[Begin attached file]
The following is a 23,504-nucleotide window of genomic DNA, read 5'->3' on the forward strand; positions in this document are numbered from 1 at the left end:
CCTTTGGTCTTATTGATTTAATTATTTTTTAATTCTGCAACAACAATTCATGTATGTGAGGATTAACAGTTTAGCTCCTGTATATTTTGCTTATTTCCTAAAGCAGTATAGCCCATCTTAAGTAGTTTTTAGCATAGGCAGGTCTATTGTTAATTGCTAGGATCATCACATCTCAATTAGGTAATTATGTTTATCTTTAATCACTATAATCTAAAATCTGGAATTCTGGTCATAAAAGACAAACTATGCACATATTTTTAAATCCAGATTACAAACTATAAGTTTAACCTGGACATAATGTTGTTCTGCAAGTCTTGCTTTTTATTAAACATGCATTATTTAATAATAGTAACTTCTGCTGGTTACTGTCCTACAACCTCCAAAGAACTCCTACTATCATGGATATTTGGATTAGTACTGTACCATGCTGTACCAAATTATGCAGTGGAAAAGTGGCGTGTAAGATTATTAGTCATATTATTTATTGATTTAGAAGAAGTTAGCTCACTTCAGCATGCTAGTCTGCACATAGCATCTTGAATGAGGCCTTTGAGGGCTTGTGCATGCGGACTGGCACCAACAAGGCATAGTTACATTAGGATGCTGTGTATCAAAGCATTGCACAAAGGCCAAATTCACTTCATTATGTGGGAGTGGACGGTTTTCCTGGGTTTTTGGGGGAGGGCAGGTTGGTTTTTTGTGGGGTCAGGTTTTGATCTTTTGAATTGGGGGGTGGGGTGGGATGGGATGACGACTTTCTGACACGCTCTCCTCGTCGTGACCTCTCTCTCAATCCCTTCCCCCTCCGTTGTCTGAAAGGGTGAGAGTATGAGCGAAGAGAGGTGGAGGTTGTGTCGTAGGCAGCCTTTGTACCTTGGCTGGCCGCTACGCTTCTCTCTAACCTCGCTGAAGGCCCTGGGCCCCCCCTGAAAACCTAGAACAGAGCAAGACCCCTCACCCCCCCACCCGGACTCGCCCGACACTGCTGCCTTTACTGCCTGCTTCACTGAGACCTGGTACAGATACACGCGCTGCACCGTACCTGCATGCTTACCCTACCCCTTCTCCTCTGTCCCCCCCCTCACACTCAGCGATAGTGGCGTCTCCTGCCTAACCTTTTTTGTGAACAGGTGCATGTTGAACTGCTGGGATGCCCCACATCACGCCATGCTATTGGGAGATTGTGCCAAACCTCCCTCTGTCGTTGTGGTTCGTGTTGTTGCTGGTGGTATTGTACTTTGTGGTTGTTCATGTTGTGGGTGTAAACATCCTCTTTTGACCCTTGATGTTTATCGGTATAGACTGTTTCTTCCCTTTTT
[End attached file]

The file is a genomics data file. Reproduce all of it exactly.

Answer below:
The following is a 23,504-nucleotide window of genomic DNA, read 5'->3' on the forward strand; positions in this document are numbered from 1 at the left end:
CCTTTGGTCTTATTGATTTAATTATTTTTTAATTCTGCAACAACAATTCATGTATGTGAGGATTAACAGTTTAGCTCCTGTATATTTTGCTTATTTCCTAAAGCAGTATAGCCCATCTTAAGTAGTTTTTAGCATAGGCAGGTCTATTGTTAATTGCTAGGATCATCACATCTCAATTAGGTAATTATGTTTATCTTTAATCACTATAATCTAAAATCTGGAATTCTGGTCATAAAAGACAAACTATGCACATATTTTTAAATCCAGATTACAAACTATAAGTTTAACCTGGACATAATGTTGTTCTGCAAGTCTTGCTTTTTATTAAACATGCATTATTTAATAATAGTAACTTCTGCTGGTTACTGTCCTACAACCTCCAAAGAACTCCTACTATCATGGATATTTGGATTAGTACTGTACCATGCTGTACCAAATTATGCAGTGGAAAAGTGGCGTGTAAGATTATTAGTCATATTATTTATTGATTTAGAAGAAGTTAGCTCACTTCAGCATGCTAGTCTGCACATAGCATCTTGAATGAGGCCTTTGAGGGCTTGTGCATGCGGACTGGCACCAACAAGGCATAGTTACATTAGGATGCTGTGTATCAAAGCATTGCACAAAGGCCAAATTCACTTCATTATGTGGGAGTGGACGGTTTTCCTGGGTTTTTGGGGGAGGGCAGGTTGGTTTTTTGTGGGGTCAGGTTTTGATCTTTTGAATTGGGGGGTGGGGTGGGATGGGATGACGACTTTCTGACACGCTCTCCTCGTCGTGACCTCTCTCTCAATCCCTTCCCCCTCCGTTGTCTGAAAGGGTGAGAGTATGAGCGAAGAGAGGTGGAGGTTGTGTCGTAGGCAGCCTTTGTACCTTGGCTGGCCGCTACGCTTCTCTCTAACCTCGCTGAAGGCCCTGGGCCCCCCCTGAAAACCTAGAACAGAGCAAGACCCCTCACCCCCCCACCCGGACTCGCCCGACACTGCTGCCTTTACTGCCTGCTTCACTGAGACCTGGTACAGATACACGCGCTGCACCGTACCTGCATGCTTACCCTACCCCTTCTCCTCTGTCCCCCCCCTCACACTCAGCGATAGTGGCGTCTCCTGCCTAACCTTTTTTGTGAACAGGTGCATGTTGAACTGCTGGGATGCCCCACATCACGCCATGCTATTGGGAGATTGTGCCAAACCTCCCTCTGTCGTTGTGGTTCGTGTTGTTGCTGGTGGTATTGTACTTTGTGGTTGTTCATGTTGTGGGTGTAAACATCCTCTTTTGACCCTTGATGTTTATCGGTATAGACTGTTTCTTCCCTTTTT